I’ve also created two framerate-doubled (so that no temporal information gets lost), deinterlaced MP4 videos so that you can see the consequences of the wrong field rate. (Again, you are unlikely to run into deinterlaced videos with this problem as it requires manual overriding of the default setting in most deinterlacing app, if at all possible. Nevertheless, it’s good to know why some videos stutter so bad.)
For the conversion, as it allows for frame-doubled deinterlaced export, I used Episode. The right (upper-first) video is HERE (Episode Encoder settings screenshot HERE), the wrong (lower-first) video is HERE (Encoder settings HERE). In both cases, to produce quality output footage, I’ve overridden the default, very low H.264 quality setting to use VBR Quality at 50%.
Let’s take a look at some framegrabs. First, the right (upper-first) footage. I’ve advanced the frames in VLC – now, as the video is deinterlaced (=progressive) and there are no fields any more, you can already use the “E” key in VLC to advance over individual frames. As you can see, the order of frames is OK and the temporal resolution is here: as opposed to blindly deinterlacing, without doubling the framerate, all the original info is present. And even more, I should add, thanks to the very slow, but excellent “Motion Compensation” used to create the missing information (the other field for every field). The framegrabs are all in order:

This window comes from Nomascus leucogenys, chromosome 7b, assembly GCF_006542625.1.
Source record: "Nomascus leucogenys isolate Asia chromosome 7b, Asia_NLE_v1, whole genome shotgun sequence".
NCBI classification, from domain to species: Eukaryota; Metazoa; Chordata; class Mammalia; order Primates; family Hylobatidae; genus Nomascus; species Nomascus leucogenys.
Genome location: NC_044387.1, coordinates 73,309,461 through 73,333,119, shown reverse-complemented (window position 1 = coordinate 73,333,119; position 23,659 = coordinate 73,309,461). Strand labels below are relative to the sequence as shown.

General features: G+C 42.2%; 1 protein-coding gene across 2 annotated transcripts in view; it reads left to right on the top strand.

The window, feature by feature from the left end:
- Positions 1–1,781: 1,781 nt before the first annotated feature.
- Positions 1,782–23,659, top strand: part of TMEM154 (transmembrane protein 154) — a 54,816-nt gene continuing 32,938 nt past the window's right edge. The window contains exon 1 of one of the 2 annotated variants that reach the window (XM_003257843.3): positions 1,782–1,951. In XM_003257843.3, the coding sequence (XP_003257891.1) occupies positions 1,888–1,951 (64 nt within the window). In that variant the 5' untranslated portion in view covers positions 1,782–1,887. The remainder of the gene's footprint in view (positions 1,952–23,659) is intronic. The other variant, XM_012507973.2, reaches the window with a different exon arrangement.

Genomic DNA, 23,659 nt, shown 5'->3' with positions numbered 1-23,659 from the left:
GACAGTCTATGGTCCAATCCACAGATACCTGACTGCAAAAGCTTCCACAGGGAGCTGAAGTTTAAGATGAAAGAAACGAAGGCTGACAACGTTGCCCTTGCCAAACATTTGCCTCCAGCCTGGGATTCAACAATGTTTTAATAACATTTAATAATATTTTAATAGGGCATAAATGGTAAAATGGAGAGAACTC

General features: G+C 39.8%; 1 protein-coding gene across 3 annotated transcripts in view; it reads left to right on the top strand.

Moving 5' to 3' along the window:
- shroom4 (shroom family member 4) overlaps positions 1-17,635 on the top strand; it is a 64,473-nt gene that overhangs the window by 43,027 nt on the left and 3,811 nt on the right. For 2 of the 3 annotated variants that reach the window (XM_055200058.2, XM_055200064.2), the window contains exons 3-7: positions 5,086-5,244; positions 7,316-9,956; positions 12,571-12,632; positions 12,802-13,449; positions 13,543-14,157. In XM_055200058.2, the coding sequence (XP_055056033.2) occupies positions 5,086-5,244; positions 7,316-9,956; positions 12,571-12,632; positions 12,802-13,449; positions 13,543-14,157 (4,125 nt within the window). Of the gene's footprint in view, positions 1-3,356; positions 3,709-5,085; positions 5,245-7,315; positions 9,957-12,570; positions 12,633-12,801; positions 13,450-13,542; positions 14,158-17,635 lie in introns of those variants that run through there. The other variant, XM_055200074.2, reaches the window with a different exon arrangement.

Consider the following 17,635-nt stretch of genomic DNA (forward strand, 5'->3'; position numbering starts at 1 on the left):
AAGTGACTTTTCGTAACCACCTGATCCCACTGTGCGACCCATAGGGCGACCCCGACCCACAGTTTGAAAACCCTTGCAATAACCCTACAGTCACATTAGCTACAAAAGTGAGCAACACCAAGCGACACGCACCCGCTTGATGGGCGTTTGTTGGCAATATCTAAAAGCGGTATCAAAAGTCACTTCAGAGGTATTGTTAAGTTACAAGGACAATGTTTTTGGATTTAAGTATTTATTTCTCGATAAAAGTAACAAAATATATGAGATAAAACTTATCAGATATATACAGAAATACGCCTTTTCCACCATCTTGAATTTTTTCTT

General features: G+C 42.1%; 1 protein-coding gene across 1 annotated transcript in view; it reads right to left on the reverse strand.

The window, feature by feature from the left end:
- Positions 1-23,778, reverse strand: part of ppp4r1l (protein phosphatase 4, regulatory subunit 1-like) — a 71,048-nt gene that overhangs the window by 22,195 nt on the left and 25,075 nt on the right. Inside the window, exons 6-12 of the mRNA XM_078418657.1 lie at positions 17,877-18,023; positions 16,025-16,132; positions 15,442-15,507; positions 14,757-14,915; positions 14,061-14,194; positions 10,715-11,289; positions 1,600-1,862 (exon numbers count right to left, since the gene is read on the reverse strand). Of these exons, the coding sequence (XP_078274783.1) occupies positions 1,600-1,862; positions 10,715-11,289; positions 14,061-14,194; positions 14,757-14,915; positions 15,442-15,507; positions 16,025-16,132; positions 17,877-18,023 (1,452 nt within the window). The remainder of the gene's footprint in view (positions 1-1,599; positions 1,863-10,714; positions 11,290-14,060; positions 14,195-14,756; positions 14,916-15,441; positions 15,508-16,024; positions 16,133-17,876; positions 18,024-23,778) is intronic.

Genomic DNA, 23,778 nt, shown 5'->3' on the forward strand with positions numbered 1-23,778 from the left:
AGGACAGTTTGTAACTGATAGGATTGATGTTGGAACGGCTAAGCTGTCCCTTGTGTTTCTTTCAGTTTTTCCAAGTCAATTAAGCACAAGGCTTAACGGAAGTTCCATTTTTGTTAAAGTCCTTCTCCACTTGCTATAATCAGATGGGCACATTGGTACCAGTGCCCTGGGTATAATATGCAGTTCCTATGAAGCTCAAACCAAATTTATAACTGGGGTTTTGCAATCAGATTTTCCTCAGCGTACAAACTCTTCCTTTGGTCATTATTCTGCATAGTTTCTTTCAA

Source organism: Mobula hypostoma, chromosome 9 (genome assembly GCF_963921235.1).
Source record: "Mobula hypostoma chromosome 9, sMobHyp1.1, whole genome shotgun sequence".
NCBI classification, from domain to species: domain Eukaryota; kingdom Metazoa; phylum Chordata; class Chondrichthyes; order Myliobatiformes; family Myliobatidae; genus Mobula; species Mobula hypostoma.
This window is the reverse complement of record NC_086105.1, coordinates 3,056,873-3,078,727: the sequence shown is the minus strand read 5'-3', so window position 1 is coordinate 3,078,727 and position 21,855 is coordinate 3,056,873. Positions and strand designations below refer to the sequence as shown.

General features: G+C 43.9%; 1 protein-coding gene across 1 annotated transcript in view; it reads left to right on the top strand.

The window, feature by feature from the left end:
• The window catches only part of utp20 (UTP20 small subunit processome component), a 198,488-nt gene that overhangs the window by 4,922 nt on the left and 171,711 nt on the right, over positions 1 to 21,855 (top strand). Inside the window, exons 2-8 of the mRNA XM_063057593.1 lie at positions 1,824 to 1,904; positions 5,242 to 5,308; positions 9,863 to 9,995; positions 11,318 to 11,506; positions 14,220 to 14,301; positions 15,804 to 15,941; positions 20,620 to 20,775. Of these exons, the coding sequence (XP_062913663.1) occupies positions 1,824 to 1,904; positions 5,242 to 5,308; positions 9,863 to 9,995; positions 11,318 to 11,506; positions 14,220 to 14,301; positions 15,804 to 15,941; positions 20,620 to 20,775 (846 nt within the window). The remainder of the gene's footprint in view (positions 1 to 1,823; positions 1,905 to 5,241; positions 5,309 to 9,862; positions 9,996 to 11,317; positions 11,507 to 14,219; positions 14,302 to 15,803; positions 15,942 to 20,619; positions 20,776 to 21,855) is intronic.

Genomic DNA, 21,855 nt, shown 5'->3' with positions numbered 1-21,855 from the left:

Now, for the wrong footage deinterlaced (and framerate-doubled) with the (wrong) Bottom-first setting:
As you may have noticed, I made the second image series in AE (instead of VLC) because it also displays the field / frame (here, frame, as we have progressive content) number. It’s also worth knowing that, while these two videos correctly identify themselves as 50 frame-per-second ones, AE still imports them as 25fps ones. Therefore, you’ll still need to stretch the footage to 200% in order to be able to iterate over all the frames, as was the case in the original, interlaced case.
2. Final Cut Pro X
In addition to AE, it’s also possible to see at least half of the fields (the bottom-most ones) in Apple’s own Final Cut Pro X.